Hi, I've been unable to get the old Harman Gloss FB AL in the uk and Harman are selling their remaining papers off at reduced prices. So it looks like its all being replaced by the Harman/Hanhemule logo
and I'm very doubtful that the papers will be indentical. So its back to testing and new ICC profiles.
Anthony and all:
I've received the new Harman by Hahnemuhle paper in 8-1/2" x 11" and 17" x 22" and tested it for ink reception the same way that I tested the previouis versions of the paper. They've obviously tinkered with the paper since its introduction. I've compared all three versions (yes, three). Here's what I found with my Epson 3800 and K3 pigment inks.
The first Harman Al Baryta that I measured had a very nice smooth set of curves, with a maximum black density of 2.46. It also used very little brightener, producing a Lab "b" number of -.09, and the uninked paper surface density was .02.
Then, when they put out the Warm Tone paper, with a better black, they also improved the regular Al Baryta to get a Dmax of 2.52, virtually matching the curves of the warmtone version.
More brighteners were used in the revised Harman Al Baryta, producing a Lab "b" number of -1.42, and the uninked paper surface density was .03
Now, with the black ink curve starting out the same as the latest version of the previous Harman Al, the Harman by Hahnemuhle skates up to a killer Dmax of 2.62 (unless it's going to drop as it drys more). Lab "b" number is -1.35, (a little less brightener) and the uninked paper surface density is still .03. At first glance, the black ink curve is a little bumpier near the top, but I'll give it a week before I do my final curves.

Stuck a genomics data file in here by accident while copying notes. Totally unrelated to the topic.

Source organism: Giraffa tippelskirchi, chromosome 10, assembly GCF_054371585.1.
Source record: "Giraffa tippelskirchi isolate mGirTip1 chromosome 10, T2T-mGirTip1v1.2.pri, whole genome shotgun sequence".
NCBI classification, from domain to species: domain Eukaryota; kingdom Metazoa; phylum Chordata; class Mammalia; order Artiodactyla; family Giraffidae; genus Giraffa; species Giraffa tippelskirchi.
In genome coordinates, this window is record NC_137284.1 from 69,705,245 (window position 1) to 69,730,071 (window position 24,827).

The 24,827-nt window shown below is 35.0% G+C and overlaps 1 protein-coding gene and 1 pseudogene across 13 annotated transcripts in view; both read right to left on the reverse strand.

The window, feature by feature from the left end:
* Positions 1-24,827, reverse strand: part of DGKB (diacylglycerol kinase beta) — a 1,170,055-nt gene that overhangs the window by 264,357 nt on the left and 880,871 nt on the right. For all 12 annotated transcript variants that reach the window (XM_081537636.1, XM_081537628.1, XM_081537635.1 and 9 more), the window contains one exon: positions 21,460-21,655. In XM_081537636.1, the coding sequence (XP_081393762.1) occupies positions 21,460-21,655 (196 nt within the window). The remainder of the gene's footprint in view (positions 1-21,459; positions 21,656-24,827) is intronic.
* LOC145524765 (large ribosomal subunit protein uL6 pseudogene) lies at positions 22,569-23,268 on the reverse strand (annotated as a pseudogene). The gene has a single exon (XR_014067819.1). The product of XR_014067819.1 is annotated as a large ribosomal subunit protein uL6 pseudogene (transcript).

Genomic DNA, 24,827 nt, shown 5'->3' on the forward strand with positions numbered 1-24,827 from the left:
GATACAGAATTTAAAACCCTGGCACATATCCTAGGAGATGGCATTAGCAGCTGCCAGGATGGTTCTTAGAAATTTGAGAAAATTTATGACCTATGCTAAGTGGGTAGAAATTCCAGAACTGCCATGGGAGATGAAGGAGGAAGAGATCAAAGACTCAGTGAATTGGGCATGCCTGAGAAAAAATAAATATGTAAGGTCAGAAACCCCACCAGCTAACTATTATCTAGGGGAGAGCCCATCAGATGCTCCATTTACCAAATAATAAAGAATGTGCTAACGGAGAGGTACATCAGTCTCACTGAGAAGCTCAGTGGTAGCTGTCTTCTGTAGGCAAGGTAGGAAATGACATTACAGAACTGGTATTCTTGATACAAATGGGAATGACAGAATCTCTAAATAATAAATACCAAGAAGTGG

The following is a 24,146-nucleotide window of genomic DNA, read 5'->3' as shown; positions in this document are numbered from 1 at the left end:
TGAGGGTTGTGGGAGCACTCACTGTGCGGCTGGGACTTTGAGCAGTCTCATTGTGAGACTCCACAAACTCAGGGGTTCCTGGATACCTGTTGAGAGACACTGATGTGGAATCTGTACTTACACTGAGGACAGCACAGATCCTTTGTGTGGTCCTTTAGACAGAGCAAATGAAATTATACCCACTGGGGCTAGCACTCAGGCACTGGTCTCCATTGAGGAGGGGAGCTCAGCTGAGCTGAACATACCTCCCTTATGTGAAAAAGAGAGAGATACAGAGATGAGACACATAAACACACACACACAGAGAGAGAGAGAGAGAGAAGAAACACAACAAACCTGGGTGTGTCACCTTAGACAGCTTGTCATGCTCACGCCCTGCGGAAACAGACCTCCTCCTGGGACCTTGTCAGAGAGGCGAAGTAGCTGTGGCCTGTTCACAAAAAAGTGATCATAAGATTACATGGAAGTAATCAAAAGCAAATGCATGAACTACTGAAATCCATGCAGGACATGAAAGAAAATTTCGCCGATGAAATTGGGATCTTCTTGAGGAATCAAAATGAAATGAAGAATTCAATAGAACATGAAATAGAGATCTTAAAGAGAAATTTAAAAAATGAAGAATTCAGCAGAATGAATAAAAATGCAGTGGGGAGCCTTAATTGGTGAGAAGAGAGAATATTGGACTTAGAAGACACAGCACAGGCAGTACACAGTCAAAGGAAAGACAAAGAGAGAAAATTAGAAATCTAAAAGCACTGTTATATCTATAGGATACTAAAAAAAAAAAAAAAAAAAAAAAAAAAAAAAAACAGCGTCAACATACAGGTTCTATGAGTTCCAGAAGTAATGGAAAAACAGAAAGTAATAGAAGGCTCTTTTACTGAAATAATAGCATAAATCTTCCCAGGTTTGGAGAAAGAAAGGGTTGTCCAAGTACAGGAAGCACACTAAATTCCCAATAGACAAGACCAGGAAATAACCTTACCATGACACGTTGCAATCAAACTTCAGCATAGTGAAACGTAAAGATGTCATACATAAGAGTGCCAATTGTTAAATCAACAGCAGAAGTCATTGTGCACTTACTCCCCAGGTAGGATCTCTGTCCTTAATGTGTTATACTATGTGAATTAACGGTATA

From an appearance standpoint, the new paper looks very much the same and prints made with the profile from the latest version of the Harman branded paper look virtually identical (it's hard to see the difference in blacks once you get up past 2.5 or thereabouts). You could easily get away without retesting and not see the difference, though there is a slight one in the measurements. If your profile is made based on the original version, or if you don't know, then I'd advise that you reprofile the Hahnemuhle marketed version. Hahnemuhle says there are profiles avaliable on their website, but I can't vouch for their quality.
There's one big
improvement - the packaging. The boxes are typical strong Hahnemuhle construction. They are much better than the Harman boxes, and are far more likely to arrive without dings or dents in the paper.
Despite the usual cautions about scratching, and a new warning about contact with solvents like tape and other materials containing solvents or plasticizers (this should be a warning for all inkjet papers), the paper surface and appearance are identical. The new paper still has a tendency to warp with changes in humidity, and when the ink wets the surface.
The paper should be stored upside down, and it needs to be flattened before putting it in the machine, or you will likely get head strikes. I haven't run the large sheets, yet, but I anticipate having to use my water spray on the backs of the 17" sheets and letting them dry almost, but not quite, flat before putting them in my GPH (Great Printer from Hell). My friend who has a 3880 does not have scratching problems, but others in dryer climates do have problems with that printer. I tried to help a guy in New Mexico with my procedure on this forum, but he wound up solving the problem by going to matte papers.
The lack of the 17"x25" size is a big disappointment. If you agree, please drop Hahnemuhle an email.